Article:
Welcome to GEFRI


Mission and Approach DC Global Center Institute Objectives Research Focus Working Papers Executive EducationProgram Execution Global Finance Conference, April 2006Nanotech Conference,
Fall 2006

Oily Evidence

Oily Evidence By Robert Weiner

Status: submitted to Journal of Empirical Finance.
Funding: US Dept. of Energy, GW Institute for Global Management and Research

Much of the responsibility for upheaval in international financial markets has been placed on speculators, particularly hedge funds.  Speculative capital has been characterized as “hot money,” with capital flows driven by “herding,” “flocking,” and “contagion” among players in foreign-exchange, stock, bond, and commodity markets.

Policies to deal with volatility by weakening, or even disabling speculation, have been based largely on anecdote, convenience (speculators have long served as scapegoats for various problems), and ideology, rather than careful analysis.  Part of the problem arises from the secrecy with which speculators operate.  Since speculative trading cannot easily be observed, it is difficult to assess speculators’ contribution, if any, to volatility.

This paper looks at speculative behavior in one of the largest, and most volatile, international financial markets, petroleum.  It utilizes a large, detailed database on individual trader positions in crude-oil and heating-oil futures markets.  The paper is exploratory, with focus on measuring and assessing the tendency of speculators to herd (trade in the same direction as a group) and flock (trade in the same direction by subgroups of speculators).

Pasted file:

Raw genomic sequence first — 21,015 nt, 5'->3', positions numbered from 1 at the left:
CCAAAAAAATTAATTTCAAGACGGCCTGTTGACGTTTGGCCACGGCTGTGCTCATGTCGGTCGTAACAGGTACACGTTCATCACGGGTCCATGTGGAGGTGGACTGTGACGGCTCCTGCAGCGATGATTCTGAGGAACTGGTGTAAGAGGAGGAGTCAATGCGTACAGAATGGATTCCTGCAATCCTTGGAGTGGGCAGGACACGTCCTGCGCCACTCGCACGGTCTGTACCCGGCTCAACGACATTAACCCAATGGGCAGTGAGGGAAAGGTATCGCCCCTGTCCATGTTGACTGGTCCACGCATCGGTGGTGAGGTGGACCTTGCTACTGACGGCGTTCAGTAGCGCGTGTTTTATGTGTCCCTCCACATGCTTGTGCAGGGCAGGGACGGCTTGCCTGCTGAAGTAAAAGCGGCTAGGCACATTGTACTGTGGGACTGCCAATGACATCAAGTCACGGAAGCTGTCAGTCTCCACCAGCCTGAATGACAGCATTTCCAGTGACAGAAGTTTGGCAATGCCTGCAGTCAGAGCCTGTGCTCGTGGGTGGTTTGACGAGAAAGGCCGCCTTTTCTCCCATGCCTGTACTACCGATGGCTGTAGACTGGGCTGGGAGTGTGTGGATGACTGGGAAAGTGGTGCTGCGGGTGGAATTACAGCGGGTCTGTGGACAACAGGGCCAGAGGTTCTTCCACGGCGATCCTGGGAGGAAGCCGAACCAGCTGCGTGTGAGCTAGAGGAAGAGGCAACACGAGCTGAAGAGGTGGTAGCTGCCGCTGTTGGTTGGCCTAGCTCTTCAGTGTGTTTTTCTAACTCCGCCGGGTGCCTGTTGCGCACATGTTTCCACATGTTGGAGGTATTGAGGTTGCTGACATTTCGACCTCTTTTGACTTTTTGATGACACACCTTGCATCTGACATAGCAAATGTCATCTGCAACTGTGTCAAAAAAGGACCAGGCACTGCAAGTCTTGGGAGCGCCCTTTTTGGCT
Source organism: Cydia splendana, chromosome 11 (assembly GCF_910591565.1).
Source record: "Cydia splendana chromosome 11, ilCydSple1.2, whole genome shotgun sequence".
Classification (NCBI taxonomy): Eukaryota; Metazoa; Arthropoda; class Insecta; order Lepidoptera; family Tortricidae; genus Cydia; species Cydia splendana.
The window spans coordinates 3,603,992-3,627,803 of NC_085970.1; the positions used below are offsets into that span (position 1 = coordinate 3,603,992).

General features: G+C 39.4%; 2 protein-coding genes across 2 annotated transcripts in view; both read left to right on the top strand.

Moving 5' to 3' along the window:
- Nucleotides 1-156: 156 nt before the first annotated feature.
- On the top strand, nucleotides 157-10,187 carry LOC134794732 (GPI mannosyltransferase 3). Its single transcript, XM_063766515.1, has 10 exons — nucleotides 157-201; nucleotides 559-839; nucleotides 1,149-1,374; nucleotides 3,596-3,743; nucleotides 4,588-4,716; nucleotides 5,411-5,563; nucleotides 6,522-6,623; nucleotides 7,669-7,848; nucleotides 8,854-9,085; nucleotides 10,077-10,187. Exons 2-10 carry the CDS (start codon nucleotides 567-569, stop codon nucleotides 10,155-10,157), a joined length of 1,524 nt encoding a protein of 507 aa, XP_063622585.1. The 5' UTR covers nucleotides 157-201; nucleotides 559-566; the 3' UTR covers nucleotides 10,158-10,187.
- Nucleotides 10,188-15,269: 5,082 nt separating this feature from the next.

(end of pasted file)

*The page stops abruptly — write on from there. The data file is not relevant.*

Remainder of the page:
Two theories behind rational herding behavior are examined – the asymmetric information view (poorly-informed traders make decisions based on observing well-informed traders, rather than market fundamentals) and the monitoring/incentive view (institutional investors make decisions knowing that their incentives are based on performance relative to a benchmark such as mean returns for a group).  These theories generate different predictions regarding the types of speculators most likely to flock, allowing the construction of tests designed to distinguish between them.

The evidence does not support the view that herding among speculators as a group is widespread in this market.  In contrast, the data are consistent with a moderate degree of flocking among one group of speculators, commodity-fund managers. The evidence supports the monitoring/incentive theory, but not the asymmetric-information theory.